Key performance indicators (KPIs) are measurements structured to reflect important performance factors. Many companies have identified appropriate KPIs for their business and have incorporated them into business intelligence (BI) or executive information system (EIS) dashboards for ready display throughout the year. KPIs are meant to be continuous measurements, not something that is computed and reviewed once per month or at the end of the quarter or year.
When built into a BI system, KPIs are both the measure of a business' health and a portal to the underlying data embedded in the measurement. Clicking on the KPI graph or indicator should bring up the measurement details. Click once again on some area of the detail and it should bring you to the next level. Say the KPI is sales and the indicator is in the yellow (warning) state. Click on the gauge and it might bring up a list of districts with one in the red and the rest in the green. Click on the red district and see the territories or sales reps therein, and so forth.
You can also develop and maintain KPIs for successive layers of operations, as well as for the executive view. The territory display mentioned above would be an appropriate KPI for the sales manager; the display of reps within a territory is a good tool for the territory manager.
And that brings up an important point: key measurements at any level of the organization must be aligned with key measurements both up and down the organizational structure. Each detailed measurement should be part of the next higher-level summary so all levels of the organization are tied together and pulling in the same direction. KPIs should "roll up" into higher-level KPIs, all the way to the top measurements, which must reflect the company's strategic goals.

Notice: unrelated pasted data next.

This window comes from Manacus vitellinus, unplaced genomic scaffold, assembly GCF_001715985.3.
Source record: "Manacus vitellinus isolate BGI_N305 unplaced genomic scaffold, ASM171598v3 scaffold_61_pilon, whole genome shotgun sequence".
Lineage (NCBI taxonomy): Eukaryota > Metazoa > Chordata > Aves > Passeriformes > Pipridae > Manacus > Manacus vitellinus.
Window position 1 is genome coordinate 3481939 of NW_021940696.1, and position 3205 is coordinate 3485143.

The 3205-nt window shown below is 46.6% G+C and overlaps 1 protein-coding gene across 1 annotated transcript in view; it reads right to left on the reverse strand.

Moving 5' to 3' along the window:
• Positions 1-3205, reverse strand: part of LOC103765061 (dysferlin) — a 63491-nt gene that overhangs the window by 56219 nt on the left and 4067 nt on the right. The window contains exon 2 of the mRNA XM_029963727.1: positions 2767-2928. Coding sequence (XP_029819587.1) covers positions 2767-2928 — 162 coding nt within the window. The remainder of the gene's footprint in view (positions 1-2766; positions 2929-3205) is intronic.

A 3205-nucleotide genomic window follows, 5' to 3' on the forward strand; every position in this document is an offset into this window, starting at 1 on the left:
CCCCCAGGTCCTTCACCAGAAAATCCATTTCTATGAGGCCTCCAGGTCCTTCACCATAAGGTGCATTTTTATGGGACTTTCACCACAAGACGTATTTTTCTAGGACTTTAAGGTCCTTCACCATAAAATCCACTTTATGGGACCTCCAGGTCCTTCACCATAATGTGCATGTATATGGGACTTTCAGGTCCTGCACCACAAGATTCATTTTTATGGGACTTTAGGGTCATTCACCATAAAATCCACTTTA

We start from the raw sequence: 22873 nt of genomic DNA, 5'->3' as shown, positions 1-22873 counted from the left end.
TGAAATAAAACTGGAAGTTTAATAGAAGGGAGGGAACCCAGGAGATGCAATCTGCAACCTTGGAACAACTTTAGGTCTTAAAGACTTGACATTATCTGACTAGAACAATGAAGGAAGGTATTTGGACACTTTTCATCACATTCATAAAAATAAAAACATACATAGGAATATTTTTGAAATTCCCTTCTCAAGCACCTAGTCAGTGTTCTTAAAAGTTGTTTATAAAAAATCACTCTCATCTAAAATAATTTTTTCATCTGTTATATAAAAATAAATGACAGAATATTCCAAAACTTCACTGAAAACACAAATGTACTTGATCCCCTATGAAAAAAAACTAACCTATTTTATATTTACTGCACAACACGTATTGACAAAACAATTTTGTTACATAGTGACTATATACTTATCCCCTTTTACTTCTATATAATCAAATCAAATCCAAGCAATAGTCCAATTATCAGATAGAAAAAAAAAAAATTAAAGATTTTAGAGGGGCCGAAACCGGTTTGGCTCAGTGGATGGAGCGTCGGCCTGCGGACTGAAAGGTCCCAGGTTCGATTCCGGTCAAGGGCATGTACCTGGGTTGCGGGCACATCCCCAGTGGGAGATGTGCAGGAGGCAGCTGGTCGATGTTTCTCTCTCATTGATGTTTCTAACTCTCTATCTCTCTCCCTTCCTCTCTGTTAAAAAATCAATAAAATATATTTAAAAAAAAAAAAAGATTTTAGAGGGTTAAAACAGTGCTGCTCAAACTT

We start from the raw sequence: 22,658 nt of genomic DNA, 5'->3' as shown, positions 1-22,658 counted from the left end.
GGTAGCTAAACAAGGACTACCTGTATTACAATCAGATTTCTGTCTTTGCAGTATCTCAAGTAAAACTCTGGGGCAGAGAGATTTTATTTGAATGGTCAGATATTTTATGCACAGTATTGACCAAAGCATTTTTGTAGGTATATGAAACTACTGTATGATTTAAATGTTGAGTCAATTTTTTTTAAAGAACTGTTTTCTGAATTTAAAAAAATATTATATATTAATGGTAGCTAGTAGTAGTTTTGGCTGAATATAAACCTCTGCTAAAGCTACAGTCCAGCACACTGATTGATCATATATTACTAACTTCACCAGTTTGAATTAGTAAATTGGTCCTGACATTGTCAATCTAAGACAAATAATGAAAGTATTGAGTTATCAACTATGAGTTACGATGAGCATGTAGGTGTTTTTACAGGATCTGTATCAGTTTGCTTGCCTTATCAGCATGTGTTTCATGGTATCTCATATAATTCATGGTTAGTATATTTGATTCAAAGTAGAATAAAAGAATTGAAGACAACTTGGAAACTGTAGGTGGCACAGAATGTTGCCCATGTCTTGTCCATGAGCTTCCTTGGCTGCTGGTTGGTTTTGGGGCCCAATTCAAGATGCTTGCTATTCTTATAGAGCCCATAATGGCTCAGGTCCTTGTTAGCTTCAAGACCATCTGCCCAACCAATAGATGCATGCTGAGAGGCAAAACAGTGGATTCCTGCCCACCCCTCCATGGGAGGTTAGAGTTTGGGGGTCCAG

Some people are so enamored with the power and value of KPIs that they go overboard and configure dozens of indicators. But that's counterproductive; more is not necessarily better. Generally speaking, a handful of KPIs -- 5 to 7 -- should be enough to capture the essence of the business or segment the user is responsible for. Any more than that dilutes the user's attention, and the really key measurements might not get the attention they deserve.
BI applications from an ERP supplier or from a third-party vendor will come with predefined measurements for general indicators of business health, such as sales, receivables or cash flow, shipments, inventory and a measure of profit. Users will want to customize the dashboard for the measurements that pertain to their business strategy and, for lower levels of management, the factors that are within the control of that area of the business. You can tailor all packaged BI systems in this way, and most come with an array of measurement options. But even these standard measurements might have to be modified to better align with an organization's goals and structure, and the nature of the data available.
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